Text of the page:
The second section of this volume contains Engels’ letters to his school friends Wilhelm and Friedrich Graeber, his sister Marie, his brother Hermann, the writer Levin Schücking and the journalist Arnold Ruge. They shed much light on the formation of his character, and show the wide range of his interests, his conviviality, his literary and artistic tastes and the workings of his rich and subtle mind.
Engels’ developing ideas in literature, philosophy, religion and politics emerge most clearly in his letters to the Graeber brothers, which reflect his gradual escape from religion. From the outset he conceived a violent dislike for pietism and the hypocritical orthodox forms of Christianity, and gradually came to doubt the very essence of Christian dogma. In his correspondence with the Graeber brothers, both clergymen, Engels conducted serious discussions on the authenticity of the Gospel legends and on the contradictions to be found in the Bible. Concentrated critical analysis, his searching study of the history of Christianity, his wide acquaintance with critical works on the Gospels, and his grasp of the Hegelian dialectic set Engels on a path which was to lead him to a scientific interpretation of religion and his subsequent elaboration of scientific atheism.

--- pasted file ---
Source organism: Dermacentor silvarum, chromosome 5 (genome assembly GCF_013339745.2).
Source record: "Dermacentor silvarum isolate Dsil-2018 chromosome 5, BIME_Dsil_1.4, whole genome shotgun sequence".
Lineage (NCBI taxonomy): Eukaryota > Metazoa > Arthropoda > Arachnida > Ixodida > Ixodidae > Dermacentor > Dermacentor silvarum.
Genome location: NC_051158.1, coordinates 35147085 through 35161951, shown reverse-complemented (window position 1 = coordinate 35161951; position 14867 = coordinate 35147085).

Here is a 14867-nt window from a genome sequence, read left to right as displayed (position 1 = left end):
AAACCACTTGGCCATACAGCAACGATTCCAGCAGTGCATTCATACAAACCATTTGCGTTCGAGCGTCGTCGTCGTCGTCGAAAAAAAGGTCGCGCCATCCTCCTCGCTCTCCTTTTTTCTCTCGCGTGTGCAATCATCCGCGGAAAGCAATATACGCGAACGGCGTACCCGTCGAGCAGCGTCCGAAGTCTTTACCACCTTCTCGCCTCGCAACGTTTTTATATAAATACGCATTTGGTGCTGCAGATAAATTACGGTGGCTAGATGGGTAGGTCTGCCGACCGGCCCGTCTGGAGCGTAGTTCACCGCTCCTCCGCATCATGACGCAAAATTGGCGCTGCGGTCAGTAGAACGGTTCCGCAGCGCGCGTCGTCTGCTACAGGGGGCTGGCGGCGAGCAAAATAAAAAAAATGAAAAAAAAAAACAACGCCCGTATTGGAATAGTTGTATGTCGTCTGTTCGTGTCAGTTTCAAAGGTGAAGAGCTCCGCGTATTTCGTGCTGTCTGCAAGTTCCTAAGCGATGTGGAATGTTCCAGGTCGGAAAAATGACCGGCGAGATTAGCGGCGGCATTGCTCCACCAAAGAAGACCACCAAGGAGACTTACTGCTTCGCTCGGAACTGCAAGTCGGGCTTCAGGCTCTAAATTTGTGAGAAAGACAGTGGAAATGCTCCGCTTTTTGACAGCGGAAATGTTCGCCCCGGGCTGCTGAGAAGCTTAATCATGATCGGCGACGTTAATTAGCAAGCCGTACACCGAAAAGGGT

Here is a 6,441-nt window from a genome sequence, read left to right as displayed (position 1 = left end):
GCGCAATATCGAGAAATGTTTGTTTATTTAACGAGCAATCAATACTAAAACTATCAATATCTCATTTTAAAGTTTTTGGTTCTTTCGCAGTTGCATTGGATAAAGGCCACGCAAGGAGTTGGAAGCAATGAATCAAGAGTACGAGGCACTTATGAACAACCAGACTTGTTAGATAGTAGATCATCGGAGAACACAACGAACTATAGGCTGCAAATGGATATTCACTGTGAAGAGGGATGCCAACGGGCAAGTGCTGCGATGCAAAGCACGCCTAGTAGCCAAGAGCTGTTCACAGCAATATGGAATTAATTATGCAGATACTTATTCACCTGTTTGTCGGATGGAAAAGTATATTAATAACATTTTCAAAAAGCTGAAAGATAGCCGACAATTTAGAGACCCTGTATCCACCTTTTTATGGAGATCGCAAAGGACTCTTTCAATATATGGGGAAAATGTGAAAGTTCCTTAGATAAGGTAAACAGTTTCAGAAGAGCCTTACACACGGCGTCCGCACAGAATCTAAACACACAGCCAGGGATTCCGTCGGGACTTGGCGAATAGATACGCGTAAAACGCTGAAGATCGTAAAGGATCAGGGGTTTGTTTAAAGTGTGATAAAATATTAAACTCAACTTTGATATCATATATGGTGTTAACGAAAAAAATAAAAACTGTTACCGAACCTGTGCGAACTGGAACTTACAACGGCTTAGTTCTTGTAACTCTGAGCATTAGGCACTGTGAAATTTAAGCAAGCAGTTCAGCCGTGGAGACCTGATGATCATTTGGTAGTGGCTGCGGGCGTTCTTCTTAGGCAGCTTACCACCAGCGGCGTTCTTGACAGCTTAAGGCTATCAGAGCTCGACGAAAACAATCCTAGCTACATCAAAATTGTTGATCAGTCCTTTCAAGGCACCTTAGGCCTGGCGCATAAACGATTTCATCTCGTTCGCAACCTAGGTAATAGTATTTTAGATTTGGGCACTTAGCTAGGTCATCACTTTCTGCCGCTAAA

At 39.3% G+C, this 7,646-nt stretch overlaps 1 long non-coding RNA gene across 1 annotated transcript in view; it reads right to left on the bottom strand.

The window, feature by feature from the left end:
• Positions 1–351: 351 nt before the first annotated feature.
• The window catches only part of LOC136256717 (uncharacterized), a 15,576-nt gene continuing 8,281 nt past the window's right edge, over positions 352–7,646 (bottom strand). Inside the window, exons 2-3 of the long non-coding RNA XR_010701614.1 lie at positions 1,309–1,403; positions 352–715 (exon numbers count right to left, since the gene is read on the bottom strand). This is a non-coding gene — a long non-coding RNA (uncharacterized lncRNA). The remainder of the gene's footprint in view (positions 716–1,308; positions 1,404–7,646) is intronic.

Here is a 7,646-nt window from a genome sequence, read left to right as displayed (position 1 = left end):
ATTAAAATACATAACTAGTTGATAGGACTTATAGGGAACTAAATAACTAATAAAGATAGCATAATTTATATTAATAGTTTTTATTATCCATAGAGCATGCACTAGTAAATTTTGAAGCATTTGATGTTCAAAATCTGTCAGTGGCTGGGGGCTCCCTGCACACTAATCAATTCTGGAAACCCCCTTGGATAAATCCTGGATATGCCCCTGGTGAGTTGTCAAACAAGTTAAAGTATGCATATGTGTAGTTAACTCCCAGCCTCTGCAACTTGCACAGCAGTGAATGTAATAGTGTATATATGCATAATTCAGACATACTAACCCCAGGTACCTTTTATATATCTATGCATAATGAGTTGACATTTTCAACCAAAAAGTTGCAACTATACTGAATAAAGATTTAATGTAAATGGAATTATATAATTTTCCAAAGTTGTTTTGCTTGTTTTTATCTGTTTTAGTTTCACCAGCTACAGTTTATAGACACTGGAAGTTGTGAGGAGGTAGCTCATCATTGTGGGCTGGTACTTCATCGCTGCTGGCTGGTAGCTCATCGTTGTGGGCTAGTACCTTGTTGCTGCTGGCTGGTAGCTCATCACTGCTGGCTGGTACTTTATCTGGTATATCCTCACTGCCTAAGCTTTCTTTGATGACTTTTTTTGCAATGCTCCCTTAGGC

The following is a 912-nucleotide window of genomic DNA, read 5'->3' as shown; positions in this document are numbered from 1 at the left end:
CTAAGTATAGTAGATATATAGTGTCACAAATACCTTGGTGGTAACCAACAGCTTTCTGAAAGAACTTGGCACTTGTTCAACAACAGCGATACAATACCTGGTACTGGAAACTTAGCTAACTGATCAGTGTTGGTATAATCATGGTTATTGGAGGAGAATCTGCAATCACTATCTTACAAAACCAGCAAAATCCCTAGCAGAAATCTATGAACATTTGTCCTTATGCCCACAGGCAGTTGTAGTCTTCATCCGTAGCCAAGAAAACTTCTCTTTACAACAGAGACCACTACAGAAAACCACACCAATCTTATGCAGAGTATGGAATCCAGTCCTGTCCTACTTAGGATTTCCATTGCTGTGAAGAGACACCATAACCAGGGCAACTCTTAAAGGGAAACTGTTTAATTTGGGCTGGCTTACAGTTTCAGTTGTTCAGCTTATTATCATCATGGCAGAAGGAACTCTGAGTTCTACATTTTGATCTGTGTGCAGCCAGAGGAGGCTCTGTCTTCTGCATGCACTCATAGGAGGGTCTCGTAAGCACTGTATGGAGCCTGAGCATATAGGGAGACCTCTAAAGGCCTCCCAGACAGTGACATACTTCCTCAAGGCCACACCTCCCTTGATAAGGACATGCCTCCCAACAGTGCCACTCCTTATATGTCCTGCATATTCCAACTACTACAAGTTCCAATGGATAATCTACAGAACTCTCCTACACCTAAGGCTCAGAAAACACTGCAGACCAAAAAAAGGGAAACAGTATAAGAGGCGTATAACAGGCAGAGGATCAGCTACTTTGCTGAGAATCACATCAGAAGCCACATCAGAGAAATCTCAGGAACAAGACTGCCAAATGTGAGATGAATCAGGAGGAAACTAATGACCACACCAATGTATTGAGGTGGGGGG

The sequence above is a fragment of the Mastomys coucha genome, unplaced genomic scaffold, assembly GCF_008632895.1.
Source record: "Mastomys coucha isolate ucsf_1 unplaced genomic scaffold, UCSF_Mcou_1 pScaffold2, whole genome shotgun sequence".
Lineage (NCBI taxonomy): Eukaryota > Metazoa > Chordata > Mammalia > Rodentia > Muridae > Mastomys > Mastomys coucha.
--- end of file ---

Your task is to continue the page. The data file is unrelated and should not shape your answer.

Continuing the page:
Engels’ letters dating from the years 1838 to 1842 give a clear idea of his literary interests, the extent of his reading, and his flair for subtle criticism. Originally Engels dreamed of the poet’s laurels and now and again quotes his own verses in his letters. Indeed, some of his poems made their way into print: they are often imitative in form, and it is the epigrams and satirical parodies which betray the greatest degree of originality. However, certain poems are set apart by their perceptive political and philosophical content, and their revolutionary implications. A good example is the ode on the anniversary of the July 1830 revolution in France which Engels sent to Friedrich Graeber in the summer of 1839 (pp. 463-64). It is a veritable hymn to revolution which the poet celebrates as a surge of vital energy among the popular masses, a truly popular festival.